Othello – Independent Theatre

Othello – Independent Theatre

Independent Theatre’s production of Othello at the Star Theatre was in very good hands as the Director Rob Croser has honed his craft with this his 120th directing of shows for this august group of talented performers. Added to this is David Roach who was also a founding member and on stage in this production as Brabintino and Montano.

The plot is relatively simple. A black Moor, Othello, is a general in the army in Venice. He falls In love with Desdemona the daughter of a wealthy politician. This causes jealousy from another suiter and upsets others through lack of promotion. Through a series of lies thrust upon him Othello is convinced his wife has been unfaithful and kills her. He then finds out the truth and kills himself. To get from the start to the conclusion however is where the talents of the greatest playwright ever, Shakespeare, come to the fore.

The title of this play may well have been ‘Iago’ for this is the central character who schemes and lies to get what he wants. The portrayal of this character by Arran Beatie with his conniving is convincing. Unfortunately Arran had to step into this role at very short notice and needed a script in hand. This limited him to one hand gestures and some reduced eye contact. Considering the circumstances he faced, he managed the limitations well. This was opening night and I would like to see the final performance for comparison.

It would be hard to find a better actor than Shedrick Yarkpai to be Othello. His stage presence and sonorous controlled diction gave life to the character. His actions when coupled with his physique had the audience in awe.

The role of Desdemona was most capably performed by Eloise Quinn-Valentine. Her desperation when trying to convince Othello of her innocence was a feature. She was also able to show another of her talents with the short but memorable a cappella song just prior to her death. Her lady in waiting Emilia portrayed by Lyn Wilson shone with her scene when accusing her husband Iago of the lies and deceit that led to the deaths of Desdemona and Othello.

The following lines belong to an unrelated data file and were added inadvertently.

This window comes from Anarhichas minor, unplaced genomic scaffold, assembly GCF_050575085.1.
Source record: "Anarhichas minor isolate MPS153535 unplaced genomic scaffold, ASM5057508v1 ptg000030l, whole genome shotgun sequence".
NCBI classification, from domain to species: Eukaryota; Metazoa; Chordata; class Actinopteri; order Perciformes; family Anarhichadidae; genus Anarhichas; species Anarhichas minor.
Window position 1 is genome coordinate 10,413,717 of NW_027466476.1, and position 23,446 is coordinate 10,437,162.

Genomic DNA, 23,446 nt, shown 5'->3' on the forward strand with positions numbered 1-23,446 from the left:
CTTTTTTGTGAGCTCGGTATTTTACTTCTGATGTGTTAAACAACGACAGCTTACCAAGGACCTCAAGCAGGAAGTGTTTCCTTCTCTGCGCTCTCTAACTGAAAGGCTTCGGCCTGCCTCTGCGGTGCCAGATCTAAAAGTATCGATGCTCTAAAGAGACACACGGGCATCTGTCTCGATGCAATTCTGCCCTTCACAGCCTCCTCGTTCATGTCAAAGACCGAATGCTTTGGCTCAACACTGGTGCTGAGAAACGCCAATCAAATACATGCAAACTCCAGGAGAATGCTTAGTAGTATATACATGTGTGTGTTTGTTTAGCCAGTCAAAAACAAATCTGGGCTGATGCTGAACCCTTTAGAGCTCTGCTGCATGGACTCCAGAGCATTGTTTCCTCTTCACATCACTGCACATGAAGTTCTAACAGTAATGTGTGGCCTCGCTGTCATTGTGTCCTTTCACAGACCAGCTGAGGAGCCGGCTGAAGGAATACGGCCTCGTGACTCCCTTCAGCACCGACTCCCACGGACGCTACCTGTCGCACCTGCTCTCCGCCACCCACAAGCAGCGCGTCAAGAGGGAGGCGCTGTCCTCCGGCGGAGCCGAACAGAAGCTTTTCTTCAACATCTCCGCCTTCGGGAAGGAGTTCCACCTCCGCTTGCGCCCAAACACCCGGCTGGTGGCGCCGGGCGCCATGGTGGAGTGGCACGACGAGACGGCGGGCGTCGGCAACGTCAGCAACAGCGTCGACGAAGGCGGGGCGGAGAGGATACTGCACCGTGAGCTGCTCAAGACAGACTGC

The two lieutenants Cassio played by Eddie Sims and Roderigo played by Jordan Rose were perfect innocent foils for the schemes of Iago. A feature beside their full-toned voices was their actions. One example was Roderigo’s disappointment when in the courtroom. It is true that sometimes actions speak louder than words.

There were no weak links in any of the cast. Suffice to say they all are Shakespeare favourites and enjoyed their individual roles.

The production crew with lighting by Luke Bartholomew, sets by Rob Croser and David Roach plus the relevant to the times wardrobe by Sandra Davis and Angela Doherty all added to the relevance of the play. The most informative printed program content gave a deep insight to various productions and other details of this over 400-year-old play.

This performance of Othello was certainly one that should not be missed.

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